HALIFAX -- Studying has been especially isolating this year and COVID-19 means most classes at Halifax's Dalhousie University are online.

Compound that with the possibility of a faculty strike, and there is a lot of uncertainty among students.

"It would definitely kind of add more insult to injury to the student body," said third-year student Ayrton Johnson.

Conciliation talks between the faculty and university have reached an impasse and a strike could happen as soon as Nov. 5.

The sticking point is pension reform.

"They’re willing to throw students, faculty, the entire university community into disarray over this issue we’ve been telling them for 20 years we’re not prepared to accept," said David Westwood, president of the Dalhousie Faculty Association.

Jasmine Walsh is the assistant vice-president of human resources at the university.

"Our strongest wish is to get back into the room with them so we can engage in further conversation," Walsh said. "There’s still lots to talk about."

The Dalhousie Student Union says it supports faculty, noting its working conditions are the students' learning conditions.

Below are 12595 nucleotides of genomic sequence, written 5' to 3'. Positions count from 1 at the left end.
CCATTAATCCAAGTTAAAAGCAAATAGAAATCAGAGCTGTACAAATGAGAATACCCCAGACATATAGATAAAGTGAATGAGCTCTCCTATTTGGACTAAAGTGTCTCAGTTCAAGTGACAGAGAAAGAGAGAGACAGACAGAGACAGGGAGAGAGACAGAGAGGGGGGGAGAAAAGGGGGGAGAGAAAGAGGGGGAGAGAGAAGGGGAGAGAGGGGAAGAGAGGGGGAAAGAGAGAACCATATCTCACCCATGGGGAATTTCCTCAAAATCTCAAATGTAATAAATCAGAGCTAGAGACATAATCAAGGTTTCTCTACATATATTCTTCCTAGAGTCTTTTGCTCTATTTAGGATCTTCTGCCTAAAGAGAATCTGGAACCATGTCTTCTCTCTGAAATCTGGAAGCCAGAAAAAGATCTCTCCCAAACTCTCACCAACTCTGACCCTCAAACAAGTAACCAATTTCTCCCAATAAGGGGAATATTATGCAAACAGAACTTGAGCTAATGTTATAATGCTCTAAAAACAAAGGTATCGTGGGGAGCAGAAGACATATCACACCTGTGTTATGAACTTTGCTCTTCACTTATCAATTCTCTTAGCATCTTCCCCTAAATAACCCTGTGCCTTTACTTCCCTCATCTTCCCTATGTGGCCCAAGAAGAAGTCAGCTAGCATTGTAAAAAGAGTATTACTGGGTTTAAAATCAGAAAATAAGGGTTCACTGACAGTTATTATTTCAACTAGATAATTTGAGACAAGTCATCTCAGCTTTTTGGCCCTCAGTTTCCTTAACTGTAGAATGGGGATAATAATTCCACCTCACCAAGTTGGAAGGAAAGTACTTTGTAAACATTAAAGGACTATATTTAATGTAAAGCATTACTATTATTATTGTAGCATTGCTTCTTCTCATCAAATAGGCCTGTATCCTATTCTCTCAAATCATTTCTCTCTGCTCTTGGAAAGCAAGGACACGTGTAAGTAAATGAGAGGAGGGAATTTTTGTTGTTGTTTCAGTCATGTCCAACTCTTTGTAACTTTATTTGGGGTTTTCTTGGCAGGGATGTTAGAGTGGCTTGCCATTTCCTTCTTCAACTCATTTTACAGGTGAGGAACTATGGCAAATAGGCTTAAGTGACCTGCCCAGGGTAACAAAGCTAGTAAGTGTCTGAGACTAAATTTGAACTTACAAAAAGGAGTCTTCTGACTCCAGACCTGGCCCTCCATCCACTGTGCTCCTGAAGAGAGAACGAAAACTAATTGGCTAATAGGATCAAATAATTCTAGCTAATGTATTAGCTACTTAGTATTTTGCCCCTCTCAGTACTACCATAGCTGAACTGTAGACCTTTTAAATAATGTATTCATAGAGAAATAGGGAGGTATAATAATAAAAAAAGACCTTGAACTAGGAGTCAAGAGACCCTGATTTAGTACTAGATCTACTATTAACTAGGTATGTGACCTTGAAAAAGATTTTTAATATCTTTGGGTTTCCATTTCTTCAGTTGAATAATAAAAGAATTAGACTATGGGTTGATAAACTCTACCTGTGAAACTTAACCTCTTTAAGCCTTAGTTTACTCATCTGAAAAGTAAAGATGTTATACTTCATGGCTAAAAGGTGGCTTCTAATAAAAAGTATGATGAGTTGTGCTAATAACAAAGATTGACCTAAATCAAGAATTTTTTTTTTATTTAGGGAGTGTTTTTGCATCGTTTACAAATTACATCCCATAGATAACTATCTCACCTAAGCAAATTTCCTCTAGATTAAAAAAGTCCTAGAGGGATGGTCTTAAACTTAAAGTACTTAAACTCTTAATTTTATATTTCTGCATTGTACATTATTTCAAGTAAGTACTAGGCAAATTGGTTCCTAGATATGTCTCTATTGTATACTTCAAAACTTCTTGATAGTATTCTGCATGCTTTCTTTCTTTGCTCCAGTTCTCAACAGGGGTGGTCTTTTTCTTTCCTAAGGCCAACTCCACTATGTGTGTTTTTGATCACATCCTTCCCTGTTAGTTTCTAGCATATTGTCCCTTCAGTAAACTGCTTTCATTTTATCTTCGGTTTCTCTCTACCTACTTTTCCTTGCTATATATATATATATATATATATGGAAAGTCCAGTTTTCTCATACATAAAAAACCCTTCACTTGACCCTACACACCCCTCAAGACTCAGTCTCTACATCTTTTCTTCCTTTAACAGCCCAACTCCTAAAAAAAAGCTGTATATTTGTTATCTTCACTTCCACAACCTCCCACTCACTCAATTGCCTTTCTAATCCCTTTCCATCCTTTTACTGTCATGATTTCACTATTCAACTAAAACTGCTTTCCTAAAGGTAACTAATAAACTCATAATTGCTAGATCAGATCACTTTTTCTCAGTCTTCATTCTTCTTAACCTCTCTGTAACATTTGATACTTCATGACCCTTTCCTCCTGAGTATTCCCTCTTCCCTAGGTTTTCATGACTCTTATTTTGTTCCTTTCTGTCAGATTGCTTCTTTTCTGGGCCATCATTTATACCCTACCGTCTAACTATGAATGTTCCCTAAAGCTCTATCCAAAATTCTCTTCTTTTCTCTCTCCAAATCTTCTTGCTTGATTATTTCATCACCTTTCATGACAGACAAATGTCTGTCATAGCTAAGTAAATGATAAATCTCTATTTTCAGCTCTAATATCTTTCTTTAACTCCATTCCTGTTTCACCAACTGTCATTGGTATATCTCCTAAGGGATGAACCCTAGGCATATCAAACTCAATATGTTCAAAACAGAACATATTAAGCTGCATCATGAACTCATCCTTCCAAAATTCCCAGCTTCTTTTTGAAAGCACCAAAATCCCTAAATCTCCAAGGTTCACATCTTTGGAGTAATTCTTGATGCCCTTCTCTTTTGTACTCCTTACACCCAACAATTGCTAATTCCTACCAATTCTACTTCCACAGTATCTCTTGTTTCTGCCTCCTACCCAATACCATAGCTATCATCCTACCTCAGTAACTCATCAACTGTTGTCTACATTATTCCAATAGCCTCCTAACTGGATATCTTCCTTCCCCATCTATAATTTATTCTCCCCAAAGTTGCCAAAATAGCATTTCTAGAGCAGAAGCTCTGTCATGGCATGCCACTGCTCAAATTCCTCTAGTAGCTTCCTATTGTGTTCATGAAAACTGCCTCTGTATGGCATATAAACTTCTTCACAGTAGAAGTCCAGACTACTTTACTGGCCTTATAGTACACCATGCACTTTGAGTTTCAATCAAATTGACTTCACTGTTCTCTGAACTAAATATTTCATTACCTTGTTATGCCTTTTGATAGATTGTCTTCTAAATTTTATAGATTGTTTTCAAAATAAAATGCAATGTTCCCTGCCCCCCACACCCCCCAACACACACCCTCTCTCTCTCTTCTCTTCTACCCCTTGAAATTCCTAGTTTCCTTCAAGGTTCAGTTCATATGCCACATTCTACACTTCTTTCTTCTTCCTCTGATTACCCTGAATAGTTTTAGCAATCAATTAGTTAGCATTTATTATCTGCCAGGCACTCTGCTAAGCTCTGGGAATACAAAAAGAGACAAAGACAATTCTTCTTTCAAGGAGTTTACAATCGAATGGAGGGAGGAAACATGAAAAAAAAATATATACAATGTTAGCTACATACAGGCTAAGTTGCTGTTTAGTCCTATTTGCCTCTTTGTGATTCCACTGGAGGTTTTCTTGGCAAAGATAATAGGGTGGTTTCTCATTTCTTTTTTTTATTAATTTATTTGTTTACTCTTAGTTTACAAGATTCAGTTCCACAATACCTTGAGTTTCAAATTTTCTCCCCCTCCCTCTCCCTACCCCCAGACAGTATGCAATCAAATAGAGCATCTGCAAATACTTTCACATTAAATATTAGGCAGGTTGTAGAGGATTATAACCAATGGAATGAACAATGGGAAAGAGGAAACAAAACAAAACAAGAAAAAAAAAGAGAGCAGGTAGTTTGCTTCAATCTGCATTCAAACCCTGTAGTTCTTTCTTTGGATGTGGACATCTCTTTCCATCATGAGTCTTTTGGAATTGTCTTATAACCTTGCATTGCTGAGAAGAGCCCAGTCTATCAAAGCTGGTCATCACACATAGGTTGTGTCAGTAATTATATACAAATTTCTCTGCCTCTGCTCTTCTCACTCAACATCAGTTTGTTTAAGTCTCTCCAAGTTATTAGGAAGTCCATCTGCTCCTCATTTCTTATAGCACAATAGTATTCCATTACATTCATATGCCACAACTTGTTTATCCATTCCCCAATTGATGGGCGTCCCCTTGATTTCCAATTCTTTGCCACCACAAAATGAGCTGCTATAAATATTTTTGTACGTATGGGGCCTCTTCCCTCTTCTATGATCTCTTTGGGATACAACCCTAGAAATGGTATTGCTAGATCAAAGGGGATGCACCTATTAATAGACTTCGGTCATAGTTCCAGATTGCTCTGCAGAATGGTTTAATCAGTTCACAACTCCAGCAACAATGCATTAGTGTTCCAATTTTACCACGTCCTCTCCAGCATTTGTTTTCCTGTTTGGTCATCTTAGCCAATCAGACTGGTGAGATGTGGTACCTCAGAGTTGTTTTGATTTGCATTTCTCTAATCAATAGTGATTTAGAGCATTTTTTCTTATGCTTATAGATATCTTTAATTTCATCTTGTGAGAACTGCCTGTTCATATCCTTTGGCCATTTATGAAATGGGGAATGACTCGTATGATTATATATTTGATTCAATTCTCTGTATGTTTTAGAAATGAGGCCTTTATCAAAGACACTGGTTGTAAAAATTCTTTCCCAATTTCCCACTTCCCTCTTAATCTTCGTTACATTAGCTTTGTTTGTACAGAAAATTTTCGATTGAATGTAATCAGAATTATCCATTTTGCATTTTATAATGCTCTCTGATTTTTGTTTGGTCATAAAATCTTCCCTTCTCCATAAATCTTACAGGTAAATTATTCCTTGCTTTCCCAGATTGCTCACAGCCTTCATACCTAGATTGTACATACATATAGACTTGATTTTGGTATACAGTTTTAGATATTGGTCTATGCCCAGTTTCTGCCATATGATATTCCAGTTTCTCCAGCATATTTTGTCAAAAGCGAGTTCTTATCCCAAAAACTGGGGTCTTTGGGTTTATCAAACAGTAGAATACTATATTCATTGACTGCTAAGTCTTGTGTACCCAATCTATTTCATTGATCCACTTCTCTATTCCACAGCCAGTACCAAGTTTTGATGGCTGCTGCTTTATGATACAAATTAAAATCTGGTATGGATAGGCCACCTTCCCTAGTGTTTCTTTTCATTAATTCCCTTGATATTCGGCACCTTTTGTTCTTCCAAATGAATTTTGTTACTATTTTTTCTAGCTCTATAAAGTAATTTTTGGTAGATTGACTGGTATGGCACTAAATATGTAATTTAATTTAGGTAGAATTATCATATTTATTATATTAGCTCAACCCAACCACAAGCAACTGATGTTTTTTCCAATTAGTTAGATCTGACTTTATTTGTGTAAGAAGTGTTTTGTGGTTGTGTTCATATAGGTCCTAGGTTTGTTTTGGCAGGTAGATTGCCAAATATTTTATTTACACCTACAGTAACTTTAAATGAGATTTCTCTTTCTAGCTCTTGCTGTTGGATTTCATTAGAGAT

"We’re on the side of the students," said Madeleine Stinson, president of the Dalhousie Student Union.

But the union has also been flooded with messages from overwhelmed students

"Students are dealing with increases in fees, they’re adjusting to online learning, they’re taking care of themselves and their mental health and are now facing concerns of a potential strike, which of course stresses students out," Stinson said.

Catherine Thompson is supposed to graduate from her master’s program in December.

"I think having a strike could impact my ability to graduate on time, which is extremely stressful," Thompson said.

The faculty association says it proposed delaying bargaining for a year in light of COVID-19, but the university refused.

The two sides are scheduled to sit down again on Nov. 3.

A strike could start two weeks from Thursday.